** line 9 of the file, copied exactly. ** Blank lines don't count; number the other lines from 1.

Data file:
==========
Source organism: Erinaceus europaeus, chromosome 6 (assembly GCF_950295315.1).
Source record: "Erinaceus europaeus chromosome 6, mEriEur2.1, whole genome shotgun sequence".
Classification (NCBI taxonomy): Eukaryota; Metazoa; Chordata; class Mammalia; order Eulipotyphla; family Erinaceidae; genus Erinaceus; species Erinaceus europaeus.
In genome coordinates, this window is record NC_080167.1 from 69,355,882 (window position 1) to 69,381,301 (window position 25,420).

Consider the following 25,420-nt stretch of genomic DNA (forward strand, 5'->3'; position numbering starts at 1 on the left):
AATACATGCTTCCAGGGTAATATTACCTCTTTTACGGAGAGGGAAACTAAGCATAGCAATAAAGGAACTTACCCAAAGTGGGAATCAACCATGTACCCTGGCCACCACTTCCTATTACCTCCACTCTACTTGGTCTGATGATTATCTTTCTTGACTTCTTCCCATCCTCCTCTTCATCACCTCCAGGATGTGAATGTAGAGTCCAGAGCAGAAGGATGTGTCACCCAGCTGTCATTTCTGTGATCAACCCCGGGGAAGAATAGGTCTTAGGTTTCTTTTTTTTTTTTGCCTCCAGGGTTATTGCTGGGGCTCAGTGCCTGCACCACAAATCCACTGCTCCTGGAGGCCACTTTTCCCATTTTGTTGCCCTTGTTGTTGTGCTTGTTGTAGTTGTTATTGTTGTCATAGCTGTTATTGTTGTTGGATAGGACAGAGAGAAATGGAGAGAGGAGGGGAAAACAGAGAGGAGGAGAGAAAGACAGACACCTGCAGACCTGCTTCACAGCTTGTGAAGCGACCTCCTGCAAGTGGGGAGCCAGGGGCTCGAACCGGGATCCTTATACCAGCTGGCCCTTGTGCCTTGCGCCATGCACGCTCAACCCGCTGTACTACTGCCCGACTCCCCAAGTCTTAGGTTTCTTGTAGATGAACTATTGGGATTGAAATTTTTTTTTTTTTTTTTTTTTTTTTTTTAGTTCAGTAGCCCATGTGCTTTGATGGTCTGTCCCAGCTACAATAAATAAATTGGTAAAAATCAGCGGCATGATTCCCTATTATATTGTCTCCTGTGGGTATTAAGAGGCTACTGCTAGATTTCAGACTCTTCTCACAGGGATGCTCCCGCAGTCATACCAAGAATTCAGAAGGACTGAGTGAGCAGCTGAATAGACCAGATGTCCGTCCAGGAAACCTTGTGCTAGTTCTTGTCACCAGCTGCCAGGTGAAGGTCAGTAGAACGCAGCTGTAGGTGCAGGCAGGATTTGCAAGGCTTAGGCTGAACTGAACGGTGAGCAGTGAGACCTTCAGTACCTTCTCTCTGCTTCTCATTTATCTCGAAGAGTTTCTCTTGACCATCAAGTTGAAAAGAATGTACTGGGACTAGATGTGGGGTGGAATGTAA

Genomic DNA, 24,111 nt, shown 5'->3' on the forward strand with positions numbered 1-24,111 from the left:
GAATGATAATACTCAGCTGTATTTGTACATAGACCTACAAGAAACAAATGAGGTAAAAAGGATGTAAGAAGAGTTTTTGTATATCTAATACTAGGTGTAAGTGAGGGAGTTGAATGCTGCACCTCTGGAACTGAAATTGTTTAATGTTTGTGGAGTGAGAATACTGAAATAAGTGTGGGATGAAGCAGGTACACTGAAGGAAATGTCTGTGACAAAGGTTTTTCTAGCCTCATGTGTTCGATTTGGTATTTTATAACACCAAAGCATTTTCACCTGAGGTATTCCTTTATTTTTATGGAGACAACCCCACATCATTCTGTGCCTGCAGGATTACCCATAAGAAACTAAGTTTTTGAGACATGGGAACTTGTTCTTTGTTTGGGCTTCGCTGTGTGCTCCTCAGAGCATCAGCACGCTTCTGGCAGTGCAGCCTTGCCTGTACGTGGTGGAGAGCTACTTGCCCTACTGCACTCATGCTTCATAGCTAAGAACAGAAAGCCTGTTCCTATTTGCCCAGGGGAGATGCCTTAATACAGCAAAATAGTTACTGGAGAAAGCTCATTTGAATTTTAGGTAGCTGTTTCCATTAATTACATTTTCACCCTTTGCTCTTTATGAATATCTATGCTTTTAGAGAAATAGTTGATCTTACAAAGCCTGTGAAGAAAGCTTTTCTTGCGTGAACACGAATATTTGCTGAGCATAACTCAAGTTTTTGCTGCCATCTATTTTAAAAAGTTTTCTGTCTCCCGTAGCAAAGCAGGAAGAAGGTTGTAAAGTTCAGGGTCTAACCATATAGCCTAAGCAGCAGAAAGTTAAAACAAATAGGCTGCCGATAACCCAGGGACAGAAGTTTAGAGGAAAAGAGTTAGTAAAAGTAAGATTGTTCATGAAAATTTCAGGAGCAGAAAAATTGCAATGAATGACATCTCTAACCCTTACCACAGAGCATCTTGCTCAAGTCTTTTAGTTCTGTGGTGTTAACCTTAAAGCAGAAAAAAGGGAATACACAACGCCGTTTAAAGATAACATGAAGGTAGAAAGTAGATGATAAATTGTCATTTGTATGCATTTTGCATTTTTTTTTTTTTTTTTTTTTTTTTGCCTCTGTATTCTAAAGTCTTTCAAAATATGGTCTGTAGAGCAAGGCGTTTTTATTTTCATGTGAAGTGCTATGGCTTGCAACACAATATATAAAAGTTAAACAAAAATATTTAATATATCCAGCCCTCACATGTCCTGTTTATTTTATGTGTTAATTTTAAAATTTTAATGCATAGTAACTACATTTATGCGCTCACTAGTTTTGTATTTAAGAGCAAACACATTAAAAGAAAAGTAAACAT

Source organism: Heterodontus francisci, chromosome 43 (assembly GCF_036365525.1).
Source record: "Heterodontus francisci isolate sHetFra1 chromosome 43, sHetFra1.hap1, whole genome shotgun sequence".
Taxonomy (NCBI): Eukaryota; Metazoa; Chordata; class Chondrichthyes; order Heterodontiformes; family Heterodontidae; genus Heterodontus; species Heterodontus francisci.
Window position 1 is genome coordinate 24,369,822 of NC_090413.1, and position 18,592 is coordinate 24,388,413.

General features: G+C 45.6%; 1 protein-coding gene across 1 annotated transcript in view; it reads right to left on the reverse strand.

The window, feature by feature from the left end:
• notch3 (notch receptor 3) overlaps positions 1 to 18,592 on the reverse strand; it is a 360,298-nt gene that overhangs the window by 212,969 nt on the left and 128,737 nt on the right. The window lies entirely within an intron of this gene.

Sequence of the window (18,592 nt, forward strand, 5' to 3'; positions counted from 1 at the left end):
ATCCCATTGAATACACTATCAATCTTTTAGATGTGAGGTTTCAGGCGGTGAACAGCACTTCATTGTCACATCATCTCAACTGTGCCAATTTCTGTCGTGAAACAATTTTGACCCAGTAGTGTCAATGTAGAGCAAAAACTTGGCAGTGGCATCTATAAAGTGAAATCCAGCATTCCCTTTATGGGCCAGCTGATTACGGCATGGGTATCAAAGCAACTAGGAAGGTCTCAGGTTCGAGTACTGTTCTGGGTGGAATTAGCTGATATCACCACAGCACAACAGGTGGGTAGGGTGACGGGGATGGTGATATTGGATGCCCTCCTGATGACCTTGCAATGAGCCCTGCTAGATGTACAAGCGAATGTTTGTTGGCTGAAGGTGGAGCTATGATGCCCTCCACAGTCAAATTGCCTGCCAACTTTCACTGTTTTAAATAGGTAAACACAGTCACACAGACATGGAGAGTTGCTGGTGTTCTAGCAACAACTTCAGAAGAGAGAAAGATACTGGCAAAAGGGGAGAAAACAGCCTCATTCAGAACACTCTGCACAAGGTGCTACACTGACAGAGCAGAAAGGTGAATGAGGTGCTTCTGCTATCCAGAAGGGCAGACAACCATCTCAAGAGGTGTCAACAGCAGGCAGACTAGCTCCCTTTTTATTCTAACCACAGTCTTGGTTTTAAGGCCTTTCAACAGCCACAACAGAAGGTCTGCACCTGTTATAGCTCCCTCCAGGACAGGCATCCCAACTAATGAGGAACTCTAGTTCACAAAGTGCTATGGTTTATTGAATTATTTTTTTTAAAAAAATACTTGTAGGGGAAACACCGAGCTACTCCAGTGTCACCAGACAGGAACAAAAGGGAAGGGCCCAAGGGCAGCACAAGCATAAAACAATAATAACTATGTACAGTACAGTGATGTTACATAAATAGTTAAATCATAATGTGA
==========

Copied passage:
Source organism: Heterodontus francisci, chromosome 43 (assembly GCF_036365525.1).